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A man in his mid-50s with a medical history of pulmonary embolism 10 years prior presented to the emergency department with 10 days of progressively worsening, sharp, nonradiating chest pain. Results of physical examination were normal. His electrocardiogram showed normal sinus rhythm with evidence of right heart strain, and troponin levels were normal. A chest computed tomography angiogram demonstrated an occlusive pulmonary embolism of the left main pulmonary artery and several peripheral consolidations in the left lower lung field, consistent with infarction.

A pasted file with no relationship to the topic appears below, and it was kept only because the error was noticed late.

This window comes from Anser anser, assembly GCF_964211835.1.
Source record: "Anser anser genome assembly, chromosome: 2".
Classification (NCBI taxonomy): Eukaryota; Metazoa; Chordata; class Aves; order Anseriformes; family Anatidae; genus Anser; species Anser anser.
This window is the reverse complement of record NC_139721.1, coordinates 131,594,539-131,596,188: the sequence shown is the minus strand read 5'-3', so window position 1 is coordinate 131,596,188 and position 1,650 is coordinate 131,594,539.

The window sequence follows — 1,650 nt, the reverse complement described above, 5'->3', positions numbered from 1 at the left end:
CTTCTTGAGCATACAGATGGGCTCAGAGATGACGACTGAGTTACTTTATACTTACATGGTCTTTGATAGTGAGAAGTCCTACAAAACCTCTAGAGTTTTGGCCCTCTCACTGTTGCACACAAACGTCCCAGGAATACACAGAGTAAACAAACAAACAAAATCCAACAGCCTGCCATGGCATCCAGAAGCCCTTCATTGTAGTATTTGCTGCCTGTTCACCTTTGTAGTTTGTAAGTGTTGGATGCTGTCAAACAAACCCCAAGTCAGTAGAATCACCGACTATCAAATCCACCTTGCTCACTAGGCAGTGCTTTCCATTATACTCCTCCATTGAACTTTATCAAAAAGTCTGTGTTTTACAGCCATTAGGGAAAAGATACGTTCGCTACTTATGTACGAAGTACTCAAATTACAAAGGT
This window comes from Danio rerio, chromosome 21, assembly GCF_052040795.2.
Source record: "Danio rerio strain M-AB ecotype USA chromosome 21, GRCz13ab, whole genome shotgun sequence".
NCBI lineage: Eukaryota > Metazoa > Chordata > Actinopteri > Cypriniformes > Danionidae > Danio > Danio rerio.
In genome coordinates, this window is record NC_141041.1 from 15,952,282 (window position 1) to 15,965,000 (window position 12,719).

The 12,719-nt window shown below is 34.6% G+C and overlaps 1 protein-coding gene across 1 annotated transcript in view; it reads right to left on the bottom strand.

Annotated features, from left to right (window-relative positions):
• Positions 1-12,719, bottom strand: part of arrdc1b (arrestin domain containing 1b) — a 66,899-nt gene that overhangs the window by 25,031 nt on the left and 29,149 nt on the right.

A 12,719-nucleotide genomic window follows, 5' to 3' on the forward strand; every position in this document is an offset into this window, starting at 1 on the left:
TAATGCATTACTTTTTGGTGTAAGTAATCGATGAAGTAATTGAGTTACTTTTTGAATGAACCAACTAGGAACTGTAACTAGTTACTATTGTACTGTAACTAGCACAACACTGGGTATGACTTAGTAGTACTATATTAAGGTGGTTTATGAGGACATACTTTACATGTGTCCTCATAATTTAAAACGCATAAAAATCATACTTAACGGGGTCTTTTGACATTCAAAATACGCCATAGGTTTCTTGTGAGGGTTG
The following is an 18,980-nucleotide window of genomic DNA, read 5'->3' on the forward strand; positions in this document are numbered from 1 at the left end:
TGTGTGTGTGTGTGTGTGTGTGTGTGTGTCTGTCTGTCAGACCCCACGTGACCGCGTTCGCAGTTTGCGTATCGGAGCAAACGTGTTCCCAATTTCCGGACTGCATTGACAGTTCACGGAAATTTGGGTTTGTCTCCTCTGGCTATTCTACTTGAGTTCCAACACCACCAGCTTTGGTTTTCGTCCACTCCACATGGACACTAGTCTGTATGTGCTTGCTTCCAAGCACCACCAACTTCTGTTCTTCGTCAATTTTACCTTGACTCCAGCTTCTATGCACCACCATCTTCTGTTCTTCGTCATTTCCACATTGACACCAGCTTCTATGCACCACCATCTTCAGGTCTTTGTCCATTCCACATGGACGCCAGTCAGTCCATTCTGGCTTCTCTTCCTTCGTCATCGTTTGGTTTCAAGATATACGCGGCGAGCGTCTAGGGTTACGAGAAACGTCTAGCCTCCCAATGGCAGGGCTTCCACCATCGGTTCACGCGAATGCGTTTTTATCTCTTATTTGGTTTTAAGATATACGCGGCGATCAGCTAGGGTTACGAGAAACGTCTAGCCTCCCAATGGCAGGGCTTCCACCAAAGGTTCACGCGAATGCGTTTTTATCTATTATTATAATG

This echocardiogram video shows bowing of the interventricular septum into the left ventricle and a large (6.6 × 4.1-cm), mobile, nonhomogeneous, pedunculated mass straddling the tricuspid valve and moving between the right atrium and right ventricle.
The patient was treated surgically with resection of the mass and embolism, which were diagnosed on pathology as being myxomatous.
Click the Related Article link for complete case details and a review of cardiac myxomas.
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